"Did the baby have any tea, sonny?"

"Yes. I made her bread and milk, and she ate a big plateful. The calves are in the pen alright, and I fixed the gate. And I brought a load of wood this morning, father, before mother took bad."

"You should not have done that. I told you not to. I could have done that on Sunday. Now, are you sure you didn't lift a log into the cart that was too heavy for you?"

"Quite sure, father. Oh, I'm plenty strong enough to put a load of wood on the cart."

The father lay on his back on the sofa, with his hands behind his head, for a few minutes.

"Aren't you tired, father?" asked the boy.

"No, sonny, not very tired; you must try 'and go to sleep now," and he reached across the table for the candle, and blew it out.

Presently the baby cried, and in a moment the mother's voice was heard.

"Nils! Nils! Are you there, Nils?"

"Yes, Emma."

"Then for God's sake come and take this child away before she drives me mad! My head's splitting."

The father went in to the child and presently returned for a cup of water.

"She only wanted a drink," the boy heard him say to the mother.

"Well, didn't I tell you she wanted a drink? I've been calling for the last half-hour, with that child screaming, and not a soul to come near me, and me lying here helpless all day, and not a wink of sleep for two nights."

"But, Emma, you were asleep when I came in."

"How can you tell such infernal lies? I——. To think I'm chained to a man who can't say a word of truth! God help me! To have to lie night after night in the same bed with a liar!"

The child in the first room lay quaking with terror, dreading one of those cruel and shameful scenes which had made a hell of his childhood.

"Hush, Emma!" the man kept saying. "Do be reasonable. Think of the children. They'll hear us."

"I don't care if they do. They'll know soon enough, God knows! I wish I was under the turf!"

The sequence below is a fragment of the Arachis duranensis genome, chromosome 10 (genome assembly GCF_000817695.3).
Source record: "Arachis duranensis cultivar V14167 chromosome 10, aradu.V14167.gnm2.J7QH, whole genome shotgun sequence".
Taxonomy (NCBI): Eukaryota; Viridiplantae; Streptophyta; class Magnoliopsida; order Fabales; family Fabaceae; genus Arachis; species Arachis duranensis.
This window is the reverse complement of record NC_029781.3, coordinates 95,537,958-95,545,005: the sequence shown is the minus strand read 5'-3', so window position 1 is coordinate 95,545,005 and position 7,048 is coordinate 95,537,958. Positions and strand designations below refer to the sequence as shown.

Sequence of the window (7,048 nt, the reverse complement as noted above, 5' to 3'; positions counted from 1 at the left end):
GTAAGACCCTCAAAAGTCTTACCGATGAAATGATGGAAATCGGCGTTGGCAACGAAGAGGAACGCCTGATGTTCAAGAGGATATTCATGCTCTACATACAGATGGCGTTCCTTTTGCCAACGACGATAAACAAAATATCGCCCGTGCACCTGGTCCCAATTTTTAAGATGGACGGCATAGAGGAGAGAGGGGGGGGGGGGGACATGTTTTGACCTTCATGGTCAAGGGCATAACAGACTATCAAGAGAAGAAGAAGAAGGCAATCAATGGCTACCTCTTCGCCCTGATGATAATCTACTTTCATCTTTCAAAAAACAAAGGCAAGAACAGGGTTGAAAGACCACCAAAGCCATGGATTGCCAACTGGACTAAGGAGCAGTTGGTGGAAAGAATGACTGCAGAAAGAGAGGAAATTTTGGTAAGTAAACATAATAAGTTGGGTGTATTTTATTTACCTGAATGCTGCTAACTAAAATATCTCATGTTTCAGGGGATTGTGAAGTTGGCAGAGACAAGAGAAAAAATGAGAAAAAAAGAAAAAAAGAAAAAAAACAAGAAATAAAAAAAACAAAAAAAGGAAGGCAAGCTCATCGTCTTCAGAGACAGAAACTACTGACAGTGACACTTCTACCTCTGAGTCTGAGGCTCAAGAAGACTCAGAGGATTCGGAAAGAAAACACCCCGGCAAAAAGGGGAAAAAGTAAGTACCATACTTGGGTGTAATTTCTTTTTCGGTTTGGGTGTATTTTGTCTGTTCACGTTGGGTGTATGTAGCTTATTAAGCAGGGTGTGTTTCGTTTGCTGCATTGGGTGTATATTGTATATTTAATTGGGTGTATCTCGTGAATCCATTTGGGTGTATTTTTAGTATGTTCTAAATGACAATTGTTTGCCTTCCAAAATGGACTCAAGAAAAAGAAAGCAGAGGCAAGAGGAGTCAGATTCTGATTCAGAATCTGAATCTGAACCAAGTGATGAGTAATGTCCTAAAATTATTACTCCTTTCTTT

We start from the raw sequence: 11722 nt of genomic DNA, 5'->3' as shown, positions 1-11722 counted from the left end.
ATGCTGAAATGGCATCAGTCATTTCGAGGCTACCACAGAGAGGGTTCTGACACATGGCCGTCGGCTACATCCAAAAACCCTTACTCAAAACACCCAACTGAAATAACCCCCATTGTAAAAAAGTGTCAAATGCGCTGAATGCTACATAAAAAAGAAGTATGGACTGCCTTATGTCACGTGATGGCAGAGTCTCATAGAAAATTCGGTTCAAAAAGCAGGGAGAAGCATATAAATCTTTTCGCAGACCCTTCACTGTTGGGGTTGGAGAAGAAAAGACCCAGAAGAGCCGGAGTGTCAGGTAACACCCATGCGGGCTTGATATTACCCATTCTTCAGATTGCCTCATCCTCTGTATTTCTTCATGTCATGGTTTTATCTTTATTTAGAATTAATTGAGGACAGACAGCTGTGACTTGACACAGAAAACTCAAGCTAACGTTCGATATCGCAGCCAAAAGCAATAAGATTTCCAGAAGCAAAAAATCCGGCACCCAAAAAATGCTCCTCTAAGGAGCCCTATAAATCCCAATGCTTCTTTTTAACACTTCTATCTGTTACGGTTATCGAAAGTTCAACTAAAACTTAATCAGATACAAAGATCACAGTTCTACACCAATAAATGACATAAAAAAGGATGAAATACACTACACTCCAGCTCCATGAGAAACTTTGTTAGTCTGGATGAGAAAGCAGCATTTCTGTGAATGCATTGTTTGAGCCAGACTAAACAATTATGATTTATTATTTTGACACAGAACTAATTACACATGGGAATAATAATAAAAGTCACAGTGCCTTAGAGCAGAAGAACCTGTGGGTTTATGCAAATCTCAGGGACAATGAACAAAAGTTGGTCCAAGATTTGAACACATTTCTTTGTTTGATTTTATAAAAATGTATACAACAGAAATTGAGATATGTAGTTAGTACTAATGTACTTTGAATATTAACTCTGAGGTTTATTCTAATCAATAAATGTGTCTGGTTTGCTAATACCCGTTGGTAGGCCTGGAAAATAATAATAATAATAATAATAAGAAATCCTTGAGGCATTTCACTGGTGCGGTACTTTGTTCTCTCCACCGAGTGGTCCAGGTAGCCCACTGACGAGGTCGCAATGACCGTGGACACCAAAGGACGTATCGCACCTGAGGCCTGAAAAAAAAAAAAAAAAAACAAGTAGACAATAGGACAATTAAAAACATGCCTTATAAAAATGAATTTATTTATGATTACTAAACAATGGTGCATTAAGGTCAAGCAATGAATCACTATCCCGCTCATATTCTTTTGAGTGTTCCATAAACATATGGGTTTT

"Emma, do be reasonable."

"Reasonable! I——"

The child was crying again. The father came back to the first room, got something from his coat pocket, and took it in.

"Nils, are you quite mad, or do you want to drive me mad? Don't give the child that rattle! You must be either mad or a brute, and my nerves in this state. Haven't you got the slightest consideration for——"

"It's not a rattle, Emma; it's a doll."

"There you go again! Flinging your money away on rubbish that'll be on the dust-heap to-morrow, and your poor wife slaving her finger-nails off for you in this wretched hole, and not a decent rag to her back. Me, your clever wife that ought to be——. Light those candles and bring me a wet towel for my head. I must read now, and try and compose my nerves, if I can."

When the father returned to the first room, the boy was sitting up in bed, looking deathly white.

"Why, what's the matter, sonny?" said the father, bending over him, and putting a hand to his back.

"Nothing, father. I'll be all right directly. Don't you worry, father."

"Where do you feel bad, sonny?"

"In my head and stomach, father; but I'll be all right d'rectly. I've often been that way."

In a minute or two he was worse.

"For God's sake, Nils, take that boy into the kitchen, or somewhere," cried the woman, "or I'll go mad. It's enough to kill a horse. Do you want to drive me into a lunatic asylum?"

"Do you feel better now, sonny?" asked the father.

"Yes, ever so much better, father," said the boy, white and weak. "I'll be all right in a minute, father."

"You had best sleep on the sofa to-night, sonny. It's cooler there."

"No, father, I'd rather stay here; it's much cooler now."